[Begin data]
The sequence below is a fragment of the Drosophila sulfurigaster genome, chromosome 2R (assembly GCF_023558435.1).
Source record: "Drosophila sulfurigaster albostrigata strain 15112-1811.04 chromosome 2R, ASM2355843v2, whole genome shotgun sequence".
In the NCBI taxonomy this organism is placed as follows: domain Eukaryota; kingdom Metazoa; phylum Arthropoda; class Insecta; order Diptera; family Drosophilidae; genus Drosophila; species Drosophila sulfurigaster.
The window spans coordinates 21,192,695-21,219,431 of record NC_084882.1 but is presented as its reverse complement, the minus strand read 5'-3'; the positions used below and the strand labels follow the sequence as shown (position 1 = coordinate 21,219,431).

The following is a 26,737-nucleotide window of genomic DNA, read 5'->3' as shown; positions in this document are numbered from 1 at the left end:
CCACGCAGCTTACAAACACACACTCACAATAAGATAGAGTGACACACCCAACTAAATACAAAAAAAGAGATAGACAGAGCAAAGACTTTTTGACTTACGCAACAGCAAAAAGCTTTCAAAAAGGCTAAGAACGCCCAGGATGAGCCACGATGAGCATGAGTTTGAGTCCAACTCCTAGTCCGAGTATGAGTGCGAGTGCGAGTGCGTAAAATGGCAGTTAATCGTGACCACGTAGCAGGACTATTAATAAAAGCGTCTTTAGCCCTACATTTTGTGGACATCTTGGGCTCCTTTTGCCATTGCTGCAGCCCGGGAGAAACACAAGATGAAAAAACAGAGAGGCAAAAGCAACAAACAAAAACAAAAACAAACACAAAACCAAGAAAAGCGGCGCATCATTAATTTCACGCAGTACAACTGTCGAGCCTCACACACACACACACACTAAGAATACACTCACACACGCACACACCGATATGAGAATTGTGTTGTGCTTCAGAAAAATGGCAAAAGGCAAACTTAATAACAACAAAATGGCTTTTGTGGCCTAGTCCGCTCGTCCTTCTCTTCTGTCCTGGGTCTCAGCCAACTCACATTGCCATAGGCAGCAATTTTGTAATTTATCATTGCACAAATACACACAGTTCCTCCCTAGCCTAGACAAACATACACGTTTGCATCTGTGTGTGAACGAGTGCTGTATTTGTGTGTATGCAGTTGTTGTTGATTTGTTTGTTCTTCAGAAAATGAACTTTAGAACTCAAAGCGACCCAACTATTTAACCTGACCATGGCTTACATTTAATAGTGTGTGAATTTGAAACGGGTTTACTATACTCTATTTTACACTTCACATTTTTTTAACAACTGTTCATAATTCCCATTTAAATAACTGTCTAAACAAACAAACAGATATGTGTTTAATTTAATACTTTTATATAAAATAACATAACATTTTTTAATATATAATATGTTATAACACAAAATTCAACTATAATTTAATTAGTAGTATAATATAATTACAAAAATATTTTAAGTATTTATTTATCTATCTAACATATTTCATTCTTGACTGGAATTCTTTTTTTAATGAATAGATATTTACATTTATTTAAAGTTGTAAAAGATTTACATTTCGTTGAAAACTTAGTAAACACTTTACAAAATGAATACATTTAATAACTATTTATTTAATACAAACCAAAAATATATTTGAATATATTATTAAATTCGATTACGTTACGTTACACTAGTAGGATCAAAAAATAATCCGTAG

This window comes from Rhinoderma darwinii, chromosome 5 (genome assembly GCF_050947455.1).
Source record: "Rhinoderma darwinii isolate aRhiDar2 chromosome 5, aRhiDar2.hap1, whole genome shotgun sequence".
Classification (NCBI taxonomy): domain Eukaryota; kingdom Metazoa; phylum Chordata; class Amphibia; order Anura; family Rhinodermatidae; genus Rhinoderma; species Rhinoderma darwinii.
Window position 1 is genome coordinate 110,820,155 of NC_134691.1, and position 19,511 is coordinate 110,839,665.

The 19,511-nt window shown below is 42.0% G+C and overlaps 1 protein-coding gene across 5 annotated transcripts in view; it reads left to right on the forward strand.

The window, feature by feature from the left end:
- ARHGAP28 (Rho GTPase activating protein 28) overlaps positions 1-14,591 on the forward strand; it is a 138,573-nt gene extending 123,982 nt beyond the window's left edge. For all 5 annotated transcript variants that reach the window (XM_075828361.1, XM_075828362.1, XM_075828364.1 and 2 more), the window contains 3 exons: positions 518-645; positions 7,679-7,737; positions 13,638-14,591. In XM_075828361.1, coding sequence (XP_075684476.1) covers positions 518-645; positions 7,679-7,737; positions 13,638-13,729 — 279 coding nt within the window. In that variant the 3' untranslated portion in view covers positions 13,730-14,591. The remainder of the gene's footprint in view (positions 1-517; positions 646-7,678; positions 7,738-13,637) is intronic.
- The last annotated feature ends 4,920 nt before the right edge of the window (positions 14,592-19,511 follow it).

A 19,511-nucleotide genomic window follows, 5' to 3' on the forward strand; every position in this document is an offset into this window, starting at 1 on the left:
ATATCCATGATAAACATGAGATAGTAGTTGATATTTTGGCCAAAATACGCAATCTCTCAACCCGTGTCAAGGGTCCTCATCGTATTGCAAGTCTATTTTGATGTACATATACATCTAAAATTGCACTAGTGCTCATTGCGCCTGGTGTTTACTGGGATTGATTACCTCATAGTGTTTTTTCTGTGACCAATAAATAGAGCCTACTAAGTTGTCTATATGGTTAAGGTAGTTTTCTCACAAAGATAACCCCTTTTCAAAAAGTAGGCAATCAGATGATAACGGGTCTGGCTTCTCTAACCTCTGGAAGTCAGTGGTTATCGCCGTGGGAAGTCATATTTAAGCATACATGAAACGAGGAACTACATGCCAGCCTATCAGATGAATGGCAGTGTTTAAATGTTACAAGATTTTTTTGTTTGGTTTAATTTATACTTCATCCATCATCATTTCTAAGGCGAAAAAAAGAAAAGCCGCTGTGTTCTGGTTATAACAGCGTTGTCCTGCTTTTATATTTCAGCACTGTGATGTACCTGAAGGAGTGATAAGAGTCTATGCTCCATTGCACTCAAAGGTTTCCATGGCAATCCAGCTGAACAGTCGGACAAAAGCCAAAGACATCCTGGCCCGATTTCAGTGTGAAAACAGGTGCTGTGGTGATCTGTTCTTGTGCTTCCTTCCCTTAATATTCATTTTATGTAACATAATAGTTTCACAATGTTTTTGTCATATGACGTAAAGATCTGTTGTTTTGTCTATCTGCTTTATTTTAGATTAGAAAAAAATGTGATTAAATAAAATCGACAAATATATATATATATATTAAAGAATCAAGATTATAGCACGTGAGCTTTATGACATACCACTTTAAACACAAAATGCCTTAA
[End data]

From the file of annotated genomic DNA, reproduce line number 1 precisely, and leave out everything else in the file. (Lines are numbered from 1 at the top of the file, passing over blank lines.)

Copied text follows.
The sequence below is a fragment of the Drosophila sulfurigaster genome, chromosome 2R (assembly GCF_023558435.1).